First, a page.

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The Amitabha Sutra - Birds Created to Sing the Dharma

Updated: Feb 8

Do not think that these birds were born as birds due to karmic retribution for past misdeeds. Why not? In this Buddha-land, the Three Evil Planes of Existence do not exist. In this Buddha-land even the names of the Evil Planes of Existence do not exist, much less the realities. All these birds are the creations of Amitabha Buddha, fashioned in order to sing the sounds of the Dharma.



Next, Sakyamuni Buddha spoke to Sariputra about how birds in the Pure Land are not like those in our world. Here, due to their past karmas, birds are reborn in the “Three Evil Planes of Existence.” Why are the planes, also known as paths, called evil? In Buddhism, evil refers to things that hold beings back from acting from their buddha-nature, their true nature. Thus, calling something “evil” is not saying it is bad or immoral. Nor is it saying that individual beings in these paths are evil. On the contrary, since all beings have buddha-nature, the beings in these three paths are fundamentally good.


Understanding this, consider the roots of the three evil paths: greed, anger, and ignorance. These three are so destructive they are called the three poisons. Greed is the cause that results in rebirth in the hungry ghost path. Anger is the cause that results in rebirth in the

hell path. Ignorance is the cause of rebirth in the animal path. These three poisons, which sentient beings experience in samsara, hold us back from attaining our goal of enlightenment and of helping others.


It is very different in the Pure Land. Since the three evil paths do not exist in that land, we can see that the birds are not there because of karmic consequences. As Sakyamuni Buddha said, “All these birds are the creations of Amitabha Buddha, fashioned in order to sing the sounds of the Dharma.”


Why did Amitabha create the birds?


Beings in the Pure Land come from worlds where they enjoyed listening to birds sing. Knowing this, Amitabha compassionately created birds that sing the teachings. These birds, however, are found only in the Land Where Sages and Ordinary Beings Dwell Together, the land described in the Amitabha Sutra. Of the four different lands comprising the Pure Land, the Land Where Sages and Ordinary Beings Dwell Together is the one where most beings are born.


Since these beings have not yet eliminated their worldly habits, many of them still have the habit of enjoying the sounds of birds singing. But unlike the songs of the birds in samsara, the songs of the birds in the Pure Land are truly wondrous, for they are songs of the Dharma!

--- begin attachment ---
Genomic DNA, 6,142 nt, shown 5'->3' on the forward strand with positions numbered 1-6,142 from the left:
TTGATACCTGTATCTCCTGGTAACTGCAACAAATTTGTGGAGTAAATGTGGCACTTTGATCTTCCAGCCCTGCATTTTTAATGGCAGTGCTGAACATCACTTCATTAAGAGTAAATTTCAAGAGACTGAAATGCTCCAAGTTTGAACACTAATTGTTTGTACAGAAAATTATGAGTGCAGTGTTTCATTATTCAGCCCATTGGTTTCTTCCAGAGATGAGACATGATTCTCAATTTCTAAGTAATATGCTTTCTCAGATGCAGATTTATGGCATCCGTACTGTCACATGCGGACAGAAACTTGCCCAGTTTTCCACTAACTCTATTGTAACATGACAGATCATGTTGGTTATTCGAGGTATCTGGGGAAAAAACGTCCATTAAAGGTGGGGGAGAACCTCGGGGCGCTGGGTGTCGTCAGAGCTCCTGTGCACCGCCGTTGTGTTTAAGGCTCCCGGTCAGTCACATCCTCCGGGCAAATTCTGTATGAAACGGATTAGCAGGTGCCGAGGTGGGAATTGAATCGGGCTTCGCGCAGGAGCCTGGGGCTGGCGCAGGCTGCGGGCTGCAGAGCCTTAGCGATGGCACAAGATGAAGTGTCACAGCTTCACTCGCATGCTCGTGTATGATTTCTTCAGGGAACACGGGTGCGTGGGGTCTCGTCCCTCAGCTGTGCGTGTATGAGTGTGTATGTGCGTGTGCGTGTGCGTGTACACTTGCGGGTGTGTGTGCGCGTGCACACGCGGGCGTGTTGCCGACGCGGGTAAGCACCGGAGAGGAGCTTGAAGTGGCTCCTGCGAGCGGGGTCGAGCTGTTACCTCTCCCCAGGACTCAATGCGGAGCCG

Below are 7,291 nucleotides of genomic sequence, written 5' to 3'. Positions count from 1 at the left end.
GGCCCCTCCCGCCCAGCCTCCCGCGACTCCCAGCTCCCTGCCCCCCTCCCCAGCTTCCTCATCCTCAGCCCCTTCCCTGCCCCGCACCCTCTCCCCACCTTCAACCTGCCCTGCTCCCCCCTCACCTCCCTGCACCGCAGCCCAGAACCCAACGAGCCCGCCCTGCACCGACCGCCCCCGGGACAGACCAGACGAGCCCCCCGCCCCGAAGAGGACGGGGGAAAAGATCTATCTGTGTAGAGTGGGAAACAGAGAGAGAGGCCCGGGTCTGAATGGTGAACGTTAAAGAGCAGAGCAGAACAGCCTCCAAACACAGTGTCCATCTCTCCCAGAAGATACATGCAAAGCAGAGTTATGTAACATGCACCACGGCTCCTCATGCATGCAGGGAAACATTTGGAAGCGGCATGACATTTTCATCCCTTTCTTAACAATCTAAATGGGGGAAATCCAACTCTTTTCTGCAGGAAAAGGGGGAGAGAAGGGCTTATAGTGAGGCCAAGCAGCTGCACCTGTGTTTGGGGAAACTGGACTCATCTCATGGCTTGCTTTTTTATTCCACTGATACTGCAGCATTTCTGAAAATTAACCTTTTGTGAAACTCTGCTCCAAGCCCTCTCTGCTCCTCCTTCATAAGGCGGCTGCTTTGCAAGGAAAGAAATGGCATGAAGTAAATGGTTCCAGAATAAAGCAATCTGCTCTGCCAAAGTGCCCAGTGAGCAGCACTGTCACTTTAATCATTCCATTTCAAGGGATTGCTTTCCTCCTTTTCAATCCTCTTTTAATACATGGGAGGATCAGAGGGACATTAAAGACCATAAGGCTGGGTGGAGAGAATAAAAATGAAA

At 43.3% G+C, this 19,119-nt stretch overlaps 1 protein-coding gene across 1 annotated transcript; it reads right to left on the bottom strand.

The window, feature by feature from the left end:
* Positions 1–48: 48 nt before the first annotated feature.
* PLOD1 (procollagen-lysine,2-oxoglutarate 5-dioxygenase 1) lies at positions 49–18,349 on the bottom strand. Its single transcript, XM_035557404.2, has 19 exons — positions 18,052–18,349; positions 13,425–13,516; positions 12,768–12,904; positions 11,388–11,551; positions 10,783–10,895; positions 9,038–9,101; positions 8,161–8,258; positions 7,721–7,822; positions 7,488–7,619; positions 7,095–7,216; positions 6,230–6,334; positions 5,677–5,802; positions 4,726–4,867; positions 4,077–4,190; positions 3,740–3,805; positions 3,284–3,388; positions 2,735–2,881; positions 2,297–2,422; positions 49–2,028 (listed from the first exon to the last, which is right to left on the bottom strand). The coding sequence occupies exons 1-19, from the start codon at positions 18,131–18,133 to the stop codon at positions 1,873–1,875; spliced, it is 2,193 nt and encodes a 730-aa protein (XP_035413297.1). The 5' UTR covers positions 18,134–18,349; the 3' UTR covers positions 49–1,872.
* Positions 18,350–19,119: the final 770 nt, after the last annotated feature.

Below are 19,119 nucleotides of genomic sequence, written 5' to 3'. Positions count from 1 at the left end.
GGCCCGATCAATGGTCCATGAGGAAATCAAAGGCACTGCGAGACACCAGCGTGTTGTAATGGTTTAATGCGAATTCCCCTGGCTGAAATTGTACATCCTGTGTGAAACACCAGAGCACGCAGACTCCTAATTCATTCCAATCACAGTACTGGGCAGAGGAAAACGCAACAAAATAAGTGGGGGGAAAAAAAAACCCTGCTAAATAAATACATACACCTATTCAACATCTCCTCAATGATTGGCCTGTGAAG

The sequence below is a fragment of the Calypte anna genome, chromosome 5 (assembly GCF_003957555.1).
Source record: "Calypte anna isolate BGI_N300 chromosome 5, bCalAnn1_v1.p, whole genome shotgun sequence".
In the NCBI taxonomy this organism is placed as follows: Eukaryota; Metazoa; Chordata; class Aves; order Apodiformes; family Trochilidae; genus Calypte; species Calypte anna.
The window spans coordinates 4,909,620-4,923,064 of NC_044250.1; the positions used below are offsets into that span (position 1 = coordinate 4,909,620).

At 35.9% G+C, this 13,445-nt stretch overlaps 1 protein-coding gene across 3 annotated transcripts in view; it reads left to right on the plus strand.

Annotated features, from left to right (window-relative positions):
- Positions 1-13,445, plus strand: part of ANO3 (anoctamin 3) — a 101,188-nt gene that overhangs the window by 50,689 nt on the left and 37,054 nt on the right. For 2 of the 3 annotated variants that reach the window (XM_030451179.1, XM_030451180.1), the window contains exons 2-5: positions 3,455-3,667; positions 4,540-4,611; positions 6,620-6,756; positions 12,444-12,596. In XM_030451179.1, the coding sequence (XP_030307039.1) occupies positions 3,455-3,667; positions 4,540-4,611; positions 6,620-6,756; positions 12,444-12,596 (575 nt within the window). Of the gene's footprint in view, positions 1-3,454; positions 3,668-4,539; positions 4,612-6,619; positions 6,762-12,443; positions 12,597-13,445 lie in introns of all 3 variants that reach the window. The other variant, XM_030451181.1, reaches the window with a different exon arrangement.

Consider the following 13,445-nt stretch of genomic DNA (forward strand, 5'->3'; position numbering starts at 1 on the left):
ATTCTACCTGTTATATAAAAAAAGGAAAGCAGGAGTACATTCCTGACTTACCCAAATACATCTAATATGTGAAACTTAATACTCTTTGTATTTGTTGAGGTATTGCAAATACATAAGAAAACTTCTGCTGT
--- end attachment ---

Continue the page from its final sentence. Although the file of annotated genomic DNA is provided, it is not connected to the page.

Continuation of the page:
Additionally, as Great Master Ouyi wrote, “By making us realize that we should not think of these birds in a pejorative way, it counteracts our tendency to make arbitrary distinctions.” Amitabha Buddha, knowing that we usually view animals as inferior to humans, was gently teaching us not to look down on others.


All of us have planted the seeds to be reborn as animals. But animals, at least, are repaying their karmic debts. We humans are still creating them! As Sakyamuni Buddha said in the Surangama Sutra, “A human dies and becomes a sheep. A sheep dies and becomes a human.” We should therefore be thankful for our good fortune and never look down on other beings, considering them inferior. Remember, we are all in samsara. And where we are within samsara depends entirely on our karma.


All the birds in the Pure Land are singing the Dharma simultaneously. Wouldn’t the sound of these teachings, all at once, be chaotic? No! We will only hear the teaching we wish to. For example, you and I are sitting next to each other in the Pure Land. I want to learn about the Amitabha Sutra, so I will hear a teaching on the Amitabha Sutra. You, on the other hand, may

want to learn about the Infinite Life Sutra, so you will hear a teaching on the Infinite Life Sutra. Amazing!


This individualized education is as stated in Buddhism: “The Buddha speaks one teaching, but the listeners understand it according to their capacities.” And so among the myriad teachings of the Dharma that the Buddha speaks, we will hear our chosen teaching and

understand that teaching according to our capacity.


From all this, we can see that Amitabha Buddha is a compassionate teacher. Patiently guiding us, he ensures that we will hear the teaching that we are ready for and happy to learn.


— Chapter 21, "Pure Mind, Compassionate Heart: Lessons from the Amitabha Sutra", Venerable Wuling


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